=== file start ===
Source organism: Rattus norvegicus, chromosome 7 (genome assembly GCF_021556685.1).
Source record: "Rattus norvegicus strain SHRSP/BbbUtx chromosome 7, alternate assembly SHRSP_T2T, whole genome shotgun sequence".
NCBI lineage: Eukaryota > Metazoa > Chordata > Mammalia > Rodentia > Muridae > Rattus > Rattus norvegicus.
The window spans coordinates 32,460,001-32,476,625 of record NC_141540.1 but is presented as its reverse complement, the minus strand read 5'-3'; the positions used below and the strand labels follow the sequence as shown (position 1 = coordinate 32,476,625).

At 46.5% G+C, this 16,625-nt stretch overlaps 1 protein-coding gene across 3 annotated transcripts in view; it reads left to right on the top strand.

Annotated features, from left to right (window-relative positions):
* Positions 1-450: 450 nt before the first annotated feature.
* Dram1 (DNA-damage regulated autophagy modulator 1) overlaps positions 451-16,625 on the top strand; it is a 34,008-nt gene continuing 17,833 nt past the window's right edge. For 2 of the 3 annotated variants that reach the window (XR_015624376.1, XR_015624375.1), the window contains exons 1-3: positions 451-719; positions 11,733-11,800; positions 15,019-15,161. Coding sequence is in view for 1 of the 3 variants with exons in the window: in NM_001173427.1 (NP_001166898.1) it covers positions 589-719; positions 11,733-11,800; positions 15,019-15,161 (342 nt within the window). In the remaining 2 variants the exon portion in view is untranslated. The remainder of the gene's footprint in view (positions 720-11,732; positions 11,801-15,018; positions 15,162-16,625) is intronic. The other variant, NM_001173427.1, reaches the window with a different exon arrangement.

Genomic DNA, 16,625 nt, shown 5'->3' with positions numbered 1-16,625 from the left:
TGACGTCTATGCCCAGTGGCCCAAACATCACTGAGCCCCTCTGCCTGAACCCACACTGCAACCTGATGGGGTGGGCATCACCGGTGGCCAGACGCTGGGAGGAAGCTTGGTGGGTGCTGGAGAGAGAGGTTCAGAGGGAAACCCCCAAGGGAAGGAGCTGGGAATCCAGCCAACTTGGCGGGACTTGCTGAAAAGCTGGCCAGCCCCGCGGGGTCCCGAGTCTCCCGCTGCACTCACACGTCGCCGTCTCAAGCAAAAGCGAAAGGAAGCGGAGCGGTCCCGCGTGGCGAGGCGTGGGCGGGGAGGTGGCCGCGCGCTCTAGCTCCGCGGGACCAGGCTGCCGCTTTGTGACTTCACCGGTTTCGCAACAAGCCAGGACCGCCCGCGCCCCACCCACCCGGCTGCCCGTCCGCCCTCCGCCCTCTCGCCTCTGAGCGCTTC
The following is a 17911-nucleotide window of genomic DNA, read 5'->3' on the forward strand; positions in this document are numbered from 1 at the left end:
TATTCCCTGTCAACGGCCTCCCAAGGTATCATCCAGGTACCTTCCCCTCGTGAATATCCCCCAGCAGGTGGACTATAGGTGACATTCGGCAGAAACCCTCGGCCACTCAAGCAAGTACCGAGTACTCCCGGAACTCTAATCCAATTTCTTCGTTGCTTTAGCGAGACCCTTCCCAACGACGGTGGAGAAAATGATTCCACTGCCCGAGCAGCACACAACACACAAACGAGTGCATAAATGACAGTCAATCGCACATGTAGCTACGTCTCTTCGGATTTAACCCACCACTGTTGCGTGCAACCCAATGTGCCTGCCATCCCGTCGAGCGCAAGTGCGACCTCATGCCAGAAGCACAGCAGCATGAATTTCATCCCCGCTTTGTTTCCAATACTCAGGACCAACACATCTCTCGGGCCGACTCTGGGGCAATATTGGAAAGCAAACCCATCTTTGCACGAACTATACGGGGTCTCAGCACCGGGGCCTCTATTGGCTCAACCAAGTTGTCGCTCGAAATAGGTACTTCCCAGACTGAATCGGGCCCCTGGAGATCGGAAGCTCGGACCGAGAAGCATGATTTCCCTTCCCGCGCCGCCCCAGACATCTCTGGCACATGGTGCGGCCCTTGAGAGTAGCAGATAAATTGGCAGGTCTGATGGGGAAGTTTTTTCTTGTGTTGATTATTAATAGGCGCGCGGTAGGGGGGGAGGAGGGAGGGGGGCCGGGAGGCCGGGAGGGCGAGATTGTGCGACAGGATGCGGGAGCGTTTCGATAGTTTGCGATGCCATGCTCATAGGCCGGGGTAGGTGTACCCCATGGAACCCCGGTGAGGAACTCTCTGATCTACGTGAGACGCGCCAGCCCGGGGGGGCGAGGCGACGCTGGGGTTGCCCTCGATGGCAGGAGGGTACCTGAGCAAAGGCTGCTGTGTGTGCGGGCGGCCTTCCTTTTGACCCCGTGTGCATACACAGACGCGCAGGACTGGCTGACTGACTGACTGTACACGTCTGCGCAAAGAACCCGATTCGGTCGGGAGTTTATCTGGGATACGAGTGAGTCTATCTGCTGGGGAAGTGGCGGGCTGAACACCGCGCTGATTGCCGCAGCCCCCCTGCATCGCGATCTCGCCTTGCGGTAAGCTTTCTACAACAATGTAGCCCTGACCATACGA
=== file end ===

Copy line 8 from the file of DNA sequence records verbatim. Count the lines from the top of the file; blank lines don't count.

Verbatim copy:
* Dram1 (DNA-damage regulated autophagy modulator 1) overlaps positions 451-16,625 on the top strand; it is a 34,008-nt gene continuing 17,833 nt past the window's right edge. For 2 of the 3 annotated variants that reach the window (XR_015624376.1, XR_015624375.1), the window contains exons 1-3: positions 451-719; positions 11,733-11,800; positions 15,019-15,161. Coding sequence is in view for 1 of the 3 variants with exons in the window: in NM_001173427.1 (NP_001166898.1) it covers positions 589-719; positions 11,733-11,800; positions 15,019-15,161 (342 nt within the window). In the remaining 2 variants the exon portion in view is untranslated. The remainder of the gene's footprint in view (positions 720-11,732; positions 11,801-15,018; positions 15,162-16,625) is intronic. The other variant, NM_001173427.1, reaches the window with a different exon arrangement.